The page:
Scott Brown didn’t run as a pro-life candidate, but like Mitt Romney in 2002 he positioned himself to the right of his Democratic opponent on abortion in order to win pro-life votes. (In Romney’s case, this positioning helped him pivot to an actual pro-life position when he decided to run for president.) Brown specifically opposed federal funding of abortion.
Now, Brown is not alone in saying he opposes federal moneys for abortion while supporting federal funding for Planned Parenthood. There are others who have argued that funding the country’s leading abortion provider and one of its leading advocacy groups on behalf of legal abortion is distinct from funding abortion itself. (Given the fungibility of the money, even that limited point is debatable.) There are even self-described pro-lifers who argue that Planned Parenthood’s support for contraception reduces abortions.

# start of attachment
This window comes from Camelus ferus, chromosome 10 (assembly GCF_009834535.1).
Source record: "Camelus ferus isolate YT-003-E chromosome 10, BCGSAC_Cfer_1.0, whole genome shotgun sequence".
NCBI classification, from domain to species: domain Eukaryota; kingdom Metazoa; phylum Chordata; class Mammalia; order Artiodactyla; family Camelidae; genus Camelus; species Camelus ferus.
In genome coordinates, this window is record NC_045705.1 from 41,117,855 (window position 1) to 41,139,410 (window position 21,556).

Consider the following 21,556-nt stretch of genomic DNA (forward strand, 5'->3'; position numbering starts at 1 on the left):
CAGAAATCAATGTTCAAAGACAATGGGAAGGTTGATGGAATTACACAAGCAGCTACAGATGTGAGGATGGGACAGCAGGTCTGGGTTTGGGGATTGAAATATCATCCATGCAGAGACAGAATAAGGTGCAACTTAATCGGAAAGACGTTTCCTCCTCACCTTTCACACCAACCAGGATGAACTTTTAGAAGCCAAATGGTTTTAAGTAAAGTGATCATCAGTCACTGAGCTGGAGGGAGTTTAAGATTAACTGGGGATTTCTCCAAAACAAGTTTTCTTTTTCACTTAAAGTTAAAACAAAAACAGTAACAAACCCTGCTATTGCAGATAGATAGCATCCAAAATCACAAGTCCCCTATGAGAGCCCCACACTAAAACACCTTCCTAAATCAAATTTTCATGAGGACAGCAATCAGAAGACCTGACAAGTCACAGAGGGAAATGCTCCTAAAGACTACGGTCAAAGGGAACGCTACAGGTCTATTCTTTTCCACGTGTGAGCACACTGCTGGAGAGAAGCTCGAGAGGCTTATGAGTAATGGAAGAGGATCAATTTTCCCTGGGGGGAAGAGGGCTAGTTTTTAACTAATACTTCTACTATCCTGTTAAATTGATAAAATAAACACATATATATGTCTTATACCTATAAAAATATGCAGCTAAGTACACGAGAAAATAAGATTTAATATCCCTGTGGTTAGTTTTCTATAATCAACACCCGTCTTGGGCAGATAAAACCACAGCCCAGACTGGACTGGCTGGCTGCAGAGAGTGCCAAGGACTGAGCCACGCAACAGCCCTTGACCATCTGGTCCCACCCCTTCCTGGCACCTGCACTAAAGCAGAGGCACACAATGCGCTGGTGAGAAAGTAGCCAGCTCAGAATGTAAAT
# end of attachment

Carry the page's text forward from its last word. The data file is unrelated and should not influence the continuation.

But Brown didn’t run as a full-blown Bill Weld/Rudy Giuliani social liberal during his Senate campaign, nor did he vote like one in the Massachusetts legislature. He’s always been a splitter on social issues, trying to give social liberals few reasons to fear him and social conservatives a few reasons to vote for him. With his Planned Parenthood stance, he has given social liberals one less reason to fear him and social conservatives one less reason to vote for him.